The Treasury Department has allocated $250 billion of the TARP—the government program created by the bailout bill passed by Congress in October—to buy up shares of troubled banks. Half of that $250 billion, called the Capital Purchase Program, has been taken up by eight major U.S. banks. Forty-four other banks are queuing up for another $47 billion of that money. And, according to Forbes, possibly hundreds of smaller banks will be seeking the remaining $78 billion.

The first $250 billion was guaranteed under the original bailout bill. The next $100 billion was requested by President George W. Bush. The Treasury is putting a large chunk of that $100 billion toward the purchase of $40 billion of AIG preferred stock.

On Friday, President George W. Bush announced that the U.S. government will provide General Motors and Chrysler $13.4 billion in emergency funding, to be drawn from the TARP. Also, an additional $4 billion will be available for the car companies in February.

As for the remaining TARP funds, Paulson announced Nov. 12 that it was go toward freeing up the consumer credit market. But Congress hopes to have more solid regulations in place before the funds are disbursed.

Elizbeth Warren, a Democrat-appointed congressional monitor for bailout funds, told the AP, “It is entirely appropriate for the American people to know how their taxpayer dollars are being spend in private industry.”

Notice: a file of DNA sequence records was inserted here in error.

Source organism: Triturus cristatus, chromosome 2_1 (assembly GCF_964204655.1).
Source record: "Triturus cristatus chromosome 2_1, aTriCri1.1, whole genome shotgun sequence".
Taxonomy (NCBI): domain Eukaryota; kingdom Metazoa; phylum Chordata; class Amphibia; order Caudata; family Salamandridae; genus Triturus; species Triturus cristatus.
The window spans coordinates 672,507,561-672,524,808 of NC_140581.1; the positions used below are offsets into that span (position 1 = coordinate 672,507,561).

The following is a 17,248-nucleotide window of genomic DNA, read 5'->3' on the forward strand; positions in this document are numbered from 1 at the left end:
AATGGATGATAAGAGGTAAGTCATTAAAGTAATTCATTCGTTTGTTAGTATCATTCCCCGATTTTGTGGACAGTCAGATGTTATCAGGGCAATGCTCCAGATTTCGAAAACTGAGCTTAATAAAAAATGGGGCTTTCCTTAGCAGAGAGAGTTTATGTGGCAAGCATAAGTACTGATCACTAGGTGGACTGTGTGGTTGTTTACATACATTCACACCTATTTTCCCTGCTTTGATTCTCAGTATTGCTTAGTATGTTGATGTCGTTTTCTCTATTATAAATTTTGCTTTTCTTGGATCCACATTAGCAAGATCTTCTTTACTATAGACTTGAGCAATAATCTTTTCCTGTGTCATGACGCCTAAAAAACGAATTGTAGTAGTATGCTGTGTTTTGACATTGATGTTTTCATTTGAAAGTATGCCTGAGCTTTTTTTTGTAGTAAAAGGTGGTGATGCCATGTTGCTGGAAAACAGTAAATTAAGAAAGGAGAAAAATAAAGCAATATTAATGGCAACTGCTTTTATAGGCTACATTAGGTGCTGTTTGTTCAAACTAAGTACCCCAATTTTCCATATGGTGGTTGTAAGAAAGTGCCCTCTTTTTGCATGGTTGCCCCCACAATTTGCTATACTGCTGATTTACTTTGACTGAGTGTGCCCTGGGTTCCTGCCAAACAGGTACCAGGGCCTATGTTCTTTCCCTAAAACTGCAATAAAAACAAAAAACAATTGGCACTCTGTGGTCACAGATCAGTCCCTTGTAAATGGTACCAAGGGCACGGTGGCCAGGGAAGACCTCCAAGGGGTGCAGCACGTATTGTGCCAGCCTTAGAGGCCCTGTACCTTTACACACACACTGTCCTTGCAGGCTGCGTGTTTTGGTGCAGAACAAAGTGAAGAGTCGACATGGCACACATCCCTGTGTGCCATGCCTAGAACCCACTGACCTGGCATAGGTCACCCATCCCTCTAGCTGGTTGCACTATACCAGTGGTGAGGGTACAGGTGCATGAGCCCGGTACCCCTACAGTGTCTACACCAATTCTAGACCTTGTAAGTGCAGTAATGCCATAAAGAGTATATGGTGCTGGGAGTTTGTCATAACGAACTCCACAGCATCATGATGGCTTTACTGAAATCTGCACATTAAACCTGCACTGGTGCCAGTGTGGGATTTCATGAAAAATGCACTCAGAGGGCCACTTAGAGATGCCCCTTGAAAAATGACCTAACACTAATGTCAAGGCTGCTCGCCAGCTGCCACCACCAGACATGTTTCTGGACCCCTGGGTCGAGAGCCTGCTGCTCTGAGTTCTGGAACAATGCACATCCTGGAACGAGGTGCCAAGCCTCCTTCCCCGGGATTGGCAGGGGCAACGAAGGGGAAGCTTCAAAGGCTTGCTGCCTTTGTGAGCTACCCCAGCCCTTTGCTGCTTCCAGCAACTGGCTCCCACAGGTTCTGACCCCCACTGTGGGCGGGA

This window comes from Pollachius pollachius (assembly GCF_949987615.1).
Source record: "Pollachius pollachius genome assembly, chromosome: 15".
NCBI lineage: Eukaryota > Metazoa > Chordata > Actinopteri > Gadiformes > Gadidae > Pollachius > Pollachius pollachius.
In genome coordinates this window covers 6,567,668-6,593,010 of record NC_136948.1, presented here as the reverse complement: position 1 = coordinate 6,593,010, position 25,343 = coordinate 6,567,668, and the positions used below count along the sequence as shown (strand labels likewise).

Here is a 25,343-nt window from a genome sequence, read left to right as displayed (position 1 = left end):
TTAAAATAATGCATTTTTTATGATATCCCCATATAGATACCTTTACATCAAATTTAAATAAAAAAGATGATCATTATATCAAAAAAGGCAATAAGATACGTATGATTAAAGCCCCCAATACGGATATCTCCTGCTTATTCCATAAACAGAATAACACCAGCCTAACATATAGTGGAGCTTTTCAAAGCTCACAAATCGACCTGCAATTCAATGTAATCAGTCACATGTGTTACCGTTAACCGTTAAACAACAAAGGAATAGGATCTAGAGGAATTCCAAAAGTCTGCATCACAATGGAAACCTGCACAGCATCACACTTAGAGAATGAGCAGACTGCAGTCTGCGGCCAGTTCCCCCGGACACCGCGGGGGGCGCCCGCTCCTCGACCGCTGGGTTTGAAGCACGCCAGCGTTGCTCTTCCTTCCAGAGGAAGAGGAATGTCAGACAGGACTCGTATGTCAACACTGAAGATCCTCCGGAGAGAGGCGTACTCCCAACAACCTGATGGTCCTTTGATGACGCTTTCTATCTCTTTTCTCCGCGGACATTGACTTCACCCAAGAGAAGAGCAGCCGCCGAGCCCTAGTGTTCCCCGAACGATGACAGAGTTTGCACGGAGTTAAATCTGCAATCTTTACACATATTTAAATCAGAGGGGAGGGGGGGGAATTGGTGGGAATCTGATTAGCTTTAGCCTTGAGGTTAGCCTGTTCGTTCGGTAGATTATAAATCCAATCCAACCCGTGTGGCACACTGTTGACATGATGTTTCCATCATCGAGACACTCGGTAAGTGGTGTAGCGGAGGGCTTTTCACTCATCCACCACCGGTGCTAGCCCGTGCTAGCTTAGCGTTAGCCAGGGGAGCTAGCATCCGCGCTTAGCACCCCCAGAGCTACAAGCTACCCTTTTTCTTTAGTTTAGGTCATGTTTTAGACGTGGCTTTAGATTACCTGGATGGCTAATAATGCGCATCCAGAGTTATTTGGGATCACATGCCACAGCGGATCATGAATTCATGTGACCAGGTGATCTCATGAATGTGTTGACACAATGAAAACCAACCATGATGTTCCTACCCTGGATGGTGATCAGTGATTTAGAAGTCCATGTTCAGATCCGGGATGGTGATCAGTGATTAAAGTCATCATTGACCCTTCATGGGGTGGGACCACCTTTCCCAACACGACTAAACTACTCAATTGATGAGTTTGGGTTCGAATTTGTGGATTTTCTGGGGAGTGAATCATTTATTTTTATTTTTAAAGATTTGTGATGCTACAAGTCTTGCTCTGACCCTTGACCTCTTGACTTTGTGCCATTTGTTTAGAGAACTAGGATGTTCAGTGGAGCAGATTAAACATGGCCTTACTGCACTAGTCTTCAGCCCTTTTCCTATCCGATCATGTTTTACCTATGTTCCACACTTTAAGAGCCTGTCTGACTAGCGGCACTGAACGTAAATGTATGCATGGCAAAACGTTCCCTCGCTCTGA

One of the more pertinent parts of Paulson’s change in bailout strategy is that it means the TARP is no longer going to be used to buy up so-called toxic mortgages, a main feature of the bailout bill in its original form.

“Illiquidity in this sector is raising the cost and reducing the availability of car loans, student loans and credit cards,” Paulson said Nov. 12. “This is creating a heavy burden on the American people and reducing the number of jobs in the economy.” He did not offer specifics about how the money would be used toward that end.

The credit crunch’s impact was evident in American Express’ transformation on Nov. 10 into a bank-holding company, a step that would make what was known as the country’s largest independent credit card company eligible for emergency government lending.